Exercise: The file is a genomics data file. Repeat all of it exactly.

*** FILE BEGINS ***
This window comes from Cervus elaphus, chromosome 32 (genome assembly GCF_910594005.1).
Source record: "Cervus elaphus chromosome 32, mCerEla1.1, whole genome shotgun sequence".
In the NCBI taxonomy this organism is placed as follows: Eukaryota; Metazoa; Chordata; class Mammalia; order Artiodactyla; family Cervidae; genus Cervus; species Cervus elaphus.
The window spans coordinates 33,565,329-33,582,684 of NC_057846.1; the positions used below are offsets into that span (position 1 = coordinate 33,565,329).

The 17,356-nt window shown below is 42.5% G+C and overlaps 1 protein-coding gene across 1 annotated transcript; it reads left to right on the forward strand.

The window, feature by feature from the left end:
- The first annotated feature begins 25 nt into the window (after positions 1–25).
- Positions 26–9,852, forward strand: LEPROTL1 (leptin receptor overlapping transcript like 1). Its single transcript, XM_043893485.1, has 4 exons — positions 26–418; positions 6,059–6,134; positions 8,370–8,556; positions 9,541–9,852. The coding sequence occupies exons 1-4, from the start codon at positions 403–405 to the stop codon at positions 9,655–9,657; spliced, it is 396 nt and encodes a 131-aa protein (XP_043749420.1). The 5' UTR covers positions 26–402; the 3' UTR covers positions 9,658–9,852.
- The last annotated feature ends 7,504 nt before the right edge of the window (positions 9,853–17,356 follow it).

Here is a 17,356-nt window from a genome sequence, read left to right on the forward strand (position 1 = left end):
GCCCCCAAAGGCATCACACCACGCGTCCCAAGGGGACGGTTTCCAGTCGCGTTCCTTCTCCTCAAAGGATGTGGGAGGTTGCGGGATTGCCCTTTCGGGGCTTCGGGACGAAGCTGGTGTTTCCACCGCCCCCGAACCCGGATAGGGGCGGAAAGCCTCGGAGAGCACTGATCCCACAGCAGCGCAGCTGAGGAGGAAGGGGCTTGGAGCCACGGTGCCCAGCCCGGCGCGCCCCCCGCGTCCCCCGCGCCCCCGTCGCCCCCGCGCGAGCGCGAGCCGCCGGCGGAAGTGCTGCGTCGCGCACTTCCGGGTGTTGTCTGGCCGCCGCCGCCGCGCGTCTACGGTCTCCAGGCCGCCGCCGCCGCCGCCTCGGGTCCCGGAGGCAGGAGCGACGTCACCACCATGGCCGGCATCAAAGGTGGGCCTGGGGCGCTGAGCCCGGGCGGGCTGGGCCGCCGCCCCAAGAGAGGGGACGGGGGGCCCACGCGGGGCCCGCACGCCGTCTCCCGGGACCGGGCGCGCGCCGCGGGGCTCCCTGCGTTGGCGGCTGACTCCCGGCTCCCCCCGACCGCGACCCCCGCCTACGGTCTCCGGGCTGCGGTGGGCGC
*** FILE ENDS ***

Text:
This window comes from Cervus elaphus, chromosome 32 (genome assembly GCF_910594005.1).
Source record: "Cervus elaphus chromosome 32, mCerEla1.1, whole genome shotgun sequence".
In the NCBI taxonomy this organism is placed as follows: Eukaryota; Metazoa; Chordata; class Mammalia; order Artiodactyla; family Cervidae; genus Cervus; species Cervus elaphus.
The window spans coordinates 33,565,329-33,582,684 of NC_057846.1; the positions used below are offsets into that span (position 1 = coordinate 33,565,329).

The 17,356-nt window shown below is 42.5% G+C and overlaps 1 protein-coding gene across 1 annotated transcript; it reads left to right on the forward strand.

The window, feature by feature from the left end:
- The first annotated feature begins 25 nt into the window (after positions 1–25).
- Positions 26–9,852, forward strand: LEPROTL1 (leptin receptor overlapping transcript like 1). Its single transcript, XM_043893485.1, has 4 exons — positions 26–418; positions 6,059–6,134; positions 8,370–8,556; positions 9,541–9,852. The coding sequence occupies exons 1-4, from the start codon at positions 403–405 to the stop codon at positions 9,655–9,657; spliced, it is 396 nt and encodes a 131-aa protein (XP_043749420.1). The 5' UTR covers positions 26–402; the 3' UTR covers positions 9,658–9,852.
- The last annotated feature ends 7,504 nt before the right edge of the window (positions 9,853–17,356 follow it).

Here is a 17,356-nt window from a genome sequence, read left to right on the forward strand (position 1 = left end):
GCCCCCAAAGGCATCACACCACGCGTCCCAAGGGGACGGTTTCCAGTCGCGTTCCTTCTCCTCAAAGGATGTGGGAGGTTGCGGGATTGCCCTTTCGGGGCTTCGGGACGAAGCTGGTGTTTCCACCGCCCCCGAACCCGGATAGGGGCGGAAAGCCTCGGAGAGCACTGATCCCACAGCAGCGCAGCTGAGGAGGAAGGGGCTTGGAGCCACGGTGCCCAGCCCGGCGCGCCCCCCGCGTCCCCCGCGCCCCCGTCGCCCCCGCGCGAGCGCGAGCCGCCGGCGGAAGTGCTGCGTCGCGCACTTCCGGGTGTTGTCTGGCCGCCGCCGCCGCGCGTCTACGGTCTCCAGGCCGCCGCCGCCGCCGCCTCGGGTCCCGGAGGCAGGAGCGACGTCACCACCATGGCCGGCATCAAAGGTGGGCCTGGGGCGCTGAGCCCGGGCGGGCTGGGCCGCCGCCCCAAGAGAGGGGACGGGGGGCCCACGCGGGGCCCGCACGCCGTCTCCCGGGACCGGGCGCGCGCCGCGGGGCTCCCTGCGTTGGCGGCTGACTCCCGGCTCCCCCCGACCGCGACCCCCGCCTACGGTCTCCGGGCTGCGGTGGGCGC